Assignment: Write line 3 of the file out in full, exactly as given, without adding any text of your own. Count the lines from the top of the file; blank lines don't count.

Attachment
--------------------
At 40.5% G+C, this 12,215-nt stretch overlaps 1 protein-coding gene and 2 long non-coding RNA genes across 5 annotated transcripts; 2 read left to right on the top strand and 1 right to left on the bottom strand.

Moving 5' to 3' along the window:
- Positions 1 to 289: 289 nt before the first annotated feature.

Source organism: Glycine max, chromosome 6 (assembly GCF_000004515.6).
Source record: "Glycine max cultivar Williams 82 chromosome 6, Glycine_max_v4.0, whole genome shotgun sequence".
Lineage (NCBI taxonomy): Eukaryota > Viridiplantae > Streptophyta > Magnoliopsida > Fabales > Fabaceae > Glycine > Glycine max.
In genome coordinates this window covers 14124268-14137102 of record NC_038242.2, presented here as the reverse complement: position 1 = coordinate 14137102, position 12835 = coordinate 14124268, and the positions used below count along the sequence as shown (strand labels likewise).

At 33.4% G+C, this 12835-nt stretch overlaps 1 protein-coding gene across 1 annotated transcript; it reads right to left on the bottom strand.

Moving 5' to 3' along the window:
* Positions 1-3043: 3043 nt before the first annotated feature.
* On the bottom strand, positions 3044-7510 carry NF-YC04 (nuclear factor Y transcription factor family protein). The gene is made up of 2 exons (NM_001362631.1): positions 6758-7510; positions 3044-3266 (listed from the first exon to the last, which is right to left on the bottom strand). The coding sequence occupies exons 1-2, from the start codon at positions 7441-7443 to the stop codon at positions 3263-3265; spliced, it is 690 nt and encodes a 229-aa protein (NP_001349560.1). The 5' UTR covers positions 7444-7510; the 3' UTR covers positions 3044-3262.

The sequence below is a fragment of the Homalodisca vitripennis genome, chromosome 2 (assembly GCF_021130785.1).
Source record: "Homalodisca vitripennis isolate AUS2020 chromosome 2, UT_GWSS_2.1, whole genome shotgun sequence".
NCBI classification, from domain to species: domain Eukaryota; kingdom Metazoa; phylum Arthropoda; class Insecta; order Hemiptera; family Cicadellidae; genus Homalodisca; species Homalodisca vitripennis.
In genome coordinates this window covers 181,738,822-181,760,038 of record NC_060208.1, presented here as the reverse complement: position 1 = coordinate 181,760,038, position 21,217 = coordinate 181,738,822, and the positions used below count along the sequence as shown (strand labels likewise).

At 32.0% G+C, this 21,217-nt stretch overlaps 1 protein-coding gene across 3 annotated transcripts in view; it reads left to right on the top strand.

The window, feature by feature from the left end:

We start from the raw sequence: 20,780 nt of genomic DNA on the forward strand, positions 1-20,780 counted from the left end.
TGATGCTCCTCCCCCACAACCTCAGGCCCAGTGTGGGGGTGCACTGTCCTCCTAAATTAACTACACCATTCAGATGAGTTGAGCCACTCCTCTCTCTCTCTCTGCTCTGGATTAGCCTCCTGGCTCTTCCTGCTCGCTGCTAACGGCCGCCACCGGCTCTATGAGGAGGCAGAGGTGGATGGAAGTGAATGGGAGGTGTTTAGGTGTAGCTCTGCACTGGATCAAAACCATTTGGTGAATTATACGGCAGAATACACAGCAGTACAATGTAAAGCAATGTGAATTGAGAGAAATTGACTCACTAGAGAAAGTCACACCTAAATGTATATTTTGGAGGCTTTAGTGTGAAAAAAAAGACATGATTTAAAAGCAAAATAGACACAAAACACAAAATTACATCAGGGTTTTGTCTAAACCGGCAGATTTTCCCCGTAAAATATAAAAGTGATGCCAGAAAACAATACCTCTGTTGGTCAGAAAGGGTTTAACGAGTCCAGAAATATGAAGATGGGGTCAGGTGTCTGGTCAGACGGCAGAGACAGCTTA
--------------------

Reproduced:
- Positions 1 to 289: 289 nt before the first annotated feature.